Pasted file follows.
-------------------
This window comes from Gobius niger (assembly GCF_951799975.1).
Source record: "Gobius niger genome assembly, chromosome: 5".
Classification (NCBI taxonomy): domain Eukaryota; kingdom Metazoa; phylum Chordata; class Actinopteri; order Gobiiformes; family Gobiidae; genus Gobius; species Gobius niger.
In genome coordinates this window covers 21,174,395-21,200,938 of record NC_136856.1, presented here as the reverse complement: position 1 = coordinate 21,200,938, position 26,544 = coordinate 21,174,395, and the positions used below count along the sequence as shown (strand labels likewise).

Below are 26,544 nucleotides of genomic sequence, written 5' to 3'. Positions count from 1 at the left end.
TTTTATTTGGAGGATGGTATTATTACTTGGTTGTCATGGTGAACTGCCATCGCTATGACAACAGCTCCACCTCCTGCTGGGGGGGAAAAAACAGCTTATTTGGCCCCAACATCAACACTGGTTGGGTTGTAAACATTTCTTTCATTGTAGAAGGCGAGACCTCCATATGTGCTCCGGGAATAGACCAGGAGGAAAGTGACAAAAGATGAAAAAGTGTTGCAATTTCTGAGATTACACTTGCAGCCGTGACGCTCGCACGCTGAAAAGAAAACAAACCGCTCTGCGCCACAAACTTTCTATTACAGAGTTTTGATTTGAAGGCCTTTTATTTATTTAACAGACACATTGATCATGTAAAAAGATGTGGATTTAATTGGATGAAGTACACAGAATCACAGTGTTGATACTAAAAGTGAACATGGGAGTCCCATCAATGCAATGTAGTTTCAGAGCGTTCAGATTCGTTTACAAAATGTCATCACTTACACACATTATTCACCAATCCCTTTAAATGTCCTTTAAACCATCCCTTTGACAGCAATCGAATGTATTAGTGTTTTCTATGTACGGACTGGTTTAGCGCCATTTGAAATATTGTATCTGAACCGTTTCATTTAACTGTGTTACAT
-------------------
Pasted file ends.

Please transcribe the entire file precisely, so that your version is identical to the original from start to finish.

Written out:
This window comes from Gobius niger (assembly GCF_951799975.1).
Source record: "Gobius niger genome assembly, chromosome: 5".
Classification (NCBI taxonomy): domain Eukaryota; kingdom Metazoa; phylum Chordata; class Actinopteri; order Gobiiformes; family Gobiidae; genus Gobius; species Gobius niger.
In genome coordinates this window covers 21,174,395-21,200,938 of record NC_136856.1, presented here as the reverse complement: position 1 = coordinate 21,200,938, position 26,544 = coordinate 21,174,395, and the positions used below count along the sequence as shown (strand labels likewise).

Below are 26,544 nucleotides of genomic sequence, written 5' to 3'. Positions count from 1 at the left end.
TTTTATTTGGAGGATGGTATTATTACTTGGTTGTCATGGTGAACTGCCATCGCTATGACAACAGCTCCACCTCCTGCTGGGGGGGAAAAAACAGCTTATTTGGCCCCAACATCAACACTGGTTGGGTTGTAAACATTTCTTTCATTGTAGAAGGCGAGACCTCCATATGTGCTCCGGGAATAGACCAGGAGGAAAGTGACAAAAGATGAAAAAGTGTTGCAATTTCTGAGATTACACTTGCAGCCGTGACGCTCGCACGCTGAAAAGAAAACAAACCGCTCTGCGCCACAAACTTTCTATTACAGAGTTTTGATTTGAAGGCCTTTTATTTATTTAACAGACACATTGATCATGTAAAAAGATGTGGATTTAATTGGATGAAGTACACAGAATCACAGTGTTGATACTAAAAGTGAACATGGGAGTCCCATCAATGCAATGTAGTTTCAGAGCGTTCAGATTCGTTTACAAAATGTCATCACTTACACACATTATTCACCAATCCCTTTAAATGTCCTTTAAACCATCCCTTTGACAGCAATCGAATGTATTAGTGTTTTCTATGTACGGACTGGTTTAGCGCCATTTGAAATATTGTATCTGAACCGTTTCATTTAACTGTGTTACAT